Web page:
The Learning Brain Gets Bigger – Then Smaller


In a recent study from the University of Texas at Dallas, Dr. Michael Kilgard’s lab questions the tidy relationship between altered size and enhanced skill. Studying the auditory cortex of rats, they found that the expansion of a ‘skill-specific’ brain area with training is only short lived, even when changes in ability are long lasting.  Instead of working like a muscle, where training adds size and size begets prowess, learning seems to involve some heavy duty trimming as well. In fact, if Kilgard’s theory of learning holds up, both the biology of learning and our experience of it share a common principle: skill must be culled from a string of mistakes. Lots of them.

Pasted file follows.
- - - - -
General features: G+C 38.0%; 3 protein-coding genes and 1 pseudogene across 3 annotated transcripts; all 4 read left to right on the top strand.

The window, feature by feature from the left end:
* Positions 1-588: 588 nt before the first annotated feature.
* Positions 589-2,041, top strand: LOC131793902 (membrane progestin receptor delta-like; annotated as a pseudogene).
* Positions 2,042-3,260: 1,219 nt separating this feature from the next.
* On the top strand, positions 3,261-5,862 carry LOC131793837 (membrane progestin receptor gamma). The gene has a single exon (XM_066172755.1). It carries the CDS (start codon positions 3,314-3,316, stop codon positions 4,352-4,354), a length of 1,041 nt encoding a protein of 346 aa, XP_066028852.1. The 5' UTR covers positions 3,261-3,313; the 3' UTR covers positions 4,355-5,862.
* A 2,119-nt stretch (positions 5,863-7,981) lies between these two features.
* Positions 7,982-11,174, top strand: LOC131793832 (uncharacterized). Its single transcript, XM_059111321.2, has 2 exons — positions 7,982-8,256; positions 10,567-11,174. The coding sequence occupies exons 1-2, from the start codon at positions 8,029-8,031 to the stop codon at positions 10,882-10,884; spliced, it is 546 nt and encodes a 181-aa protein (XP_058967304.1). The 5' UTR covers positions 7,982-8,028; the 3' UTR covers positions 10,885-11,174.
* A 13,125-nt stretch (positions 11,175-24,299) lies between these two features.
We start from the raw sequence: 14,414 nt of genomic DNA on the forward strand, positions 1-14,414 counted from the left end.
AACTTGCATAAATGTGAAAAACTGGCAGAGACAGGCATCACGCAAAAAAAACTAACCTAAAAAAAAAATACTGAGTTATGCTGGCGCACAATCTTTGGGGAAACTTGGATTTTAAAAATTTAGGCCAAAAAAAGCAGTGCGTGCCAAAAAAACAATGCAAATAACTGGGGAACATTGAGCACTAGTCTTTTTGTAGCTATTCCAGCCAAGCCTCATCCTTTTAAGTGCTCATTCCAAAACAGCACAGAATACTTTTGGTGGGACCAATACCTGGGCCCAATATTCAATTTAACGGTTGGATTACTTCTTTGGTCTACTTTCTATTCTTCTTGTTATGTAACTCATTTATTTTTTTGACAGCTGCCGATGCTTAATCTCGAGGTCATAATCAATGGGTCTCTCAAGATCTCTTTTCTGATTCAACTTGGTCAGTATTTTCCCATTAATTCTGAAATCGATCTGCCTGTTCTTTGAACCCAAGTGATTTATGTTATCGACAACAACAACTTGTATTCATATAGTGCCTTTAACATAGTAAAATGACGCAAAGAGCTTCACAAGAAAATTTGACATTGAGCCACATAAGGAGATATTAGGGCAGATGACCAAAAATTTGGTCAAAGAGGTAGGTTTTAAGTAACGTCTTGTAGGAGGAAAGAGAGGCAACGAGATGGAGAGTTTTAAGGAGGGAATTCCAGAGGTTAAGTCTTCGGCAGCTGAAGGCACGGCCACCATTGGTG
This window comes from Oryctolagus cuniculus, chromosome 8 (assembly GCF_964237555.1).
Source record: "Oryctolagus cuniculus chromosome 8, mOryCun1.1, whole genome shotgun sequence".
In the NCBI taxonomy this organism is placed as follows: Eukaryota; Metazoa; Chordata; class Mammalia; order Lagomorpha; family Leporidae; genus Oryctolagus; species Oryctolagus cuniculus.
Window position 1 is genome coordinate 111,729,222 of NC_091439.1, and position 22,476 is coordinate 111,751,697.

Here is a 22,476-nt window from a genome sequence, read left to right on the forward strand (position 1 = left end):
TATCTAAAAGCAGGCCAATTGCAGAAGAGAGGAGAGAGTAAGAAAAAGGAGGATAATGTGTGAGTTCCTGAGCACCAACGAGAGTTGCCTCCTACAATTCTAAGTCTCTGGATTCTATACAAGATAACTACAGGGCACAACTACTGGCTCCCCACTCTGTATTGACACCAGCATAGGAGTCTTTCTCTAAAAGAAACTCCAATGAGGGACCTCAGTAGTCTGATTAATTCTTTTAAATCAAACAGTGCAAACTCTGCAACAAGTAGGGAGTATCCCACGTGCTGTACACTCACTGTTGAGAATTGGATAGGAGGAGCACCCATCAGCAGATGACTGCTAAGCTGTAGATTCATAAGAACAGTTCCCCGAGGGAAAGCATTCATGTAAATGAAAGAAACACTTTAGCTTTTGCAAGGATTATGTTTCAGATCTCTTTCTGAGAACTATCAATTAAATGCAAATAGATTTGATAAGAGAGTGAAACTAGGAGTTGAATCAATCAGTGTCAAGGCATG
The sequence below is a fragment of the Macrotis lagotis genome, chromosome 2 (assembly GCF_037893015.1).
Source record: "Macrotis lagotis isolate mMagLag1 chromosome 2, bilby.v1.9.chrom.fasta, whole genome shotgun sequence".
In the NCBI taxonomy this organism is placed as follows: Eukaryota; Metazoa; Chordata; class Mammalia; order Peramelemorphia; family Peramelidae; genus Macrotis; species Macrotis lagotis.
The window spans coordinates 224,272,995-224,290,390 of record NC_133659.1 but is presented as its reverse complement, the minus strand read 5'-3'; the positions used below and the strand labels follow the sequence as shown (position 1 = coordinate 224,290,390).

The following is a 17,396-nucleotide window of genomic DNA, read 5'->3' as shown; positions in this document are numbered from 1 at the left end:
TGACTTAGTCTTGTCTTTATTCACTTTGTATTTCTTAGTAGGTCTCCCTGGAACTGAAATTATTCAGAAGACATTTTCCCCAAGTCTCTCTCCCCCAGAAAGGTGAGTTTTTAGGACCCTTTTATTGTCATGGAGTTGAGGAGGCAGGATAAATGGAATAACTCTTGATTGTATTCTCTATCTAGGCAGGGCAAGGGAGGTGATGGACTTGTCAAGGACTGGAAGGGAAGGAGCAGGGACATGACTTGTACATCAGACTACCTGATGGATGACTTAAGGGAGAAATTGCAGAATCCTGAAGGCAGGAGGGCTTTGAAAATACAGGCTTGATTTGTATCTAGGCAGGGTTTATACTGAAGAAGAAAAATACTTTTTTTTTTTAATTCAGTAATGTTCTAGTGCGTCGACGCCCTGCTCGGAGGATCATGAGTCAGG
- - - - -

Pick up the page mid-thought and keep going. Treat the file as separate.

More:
About Giorgio Bertini

Director at Learning Change Project - Research on society, culture, art, neuroscience, cognition, critical thinking, intelligence, creativity, autopoiesis, self-organization, rhizomes, complexity, systems, networks, leadership, sustainability, thinkers, futures ++
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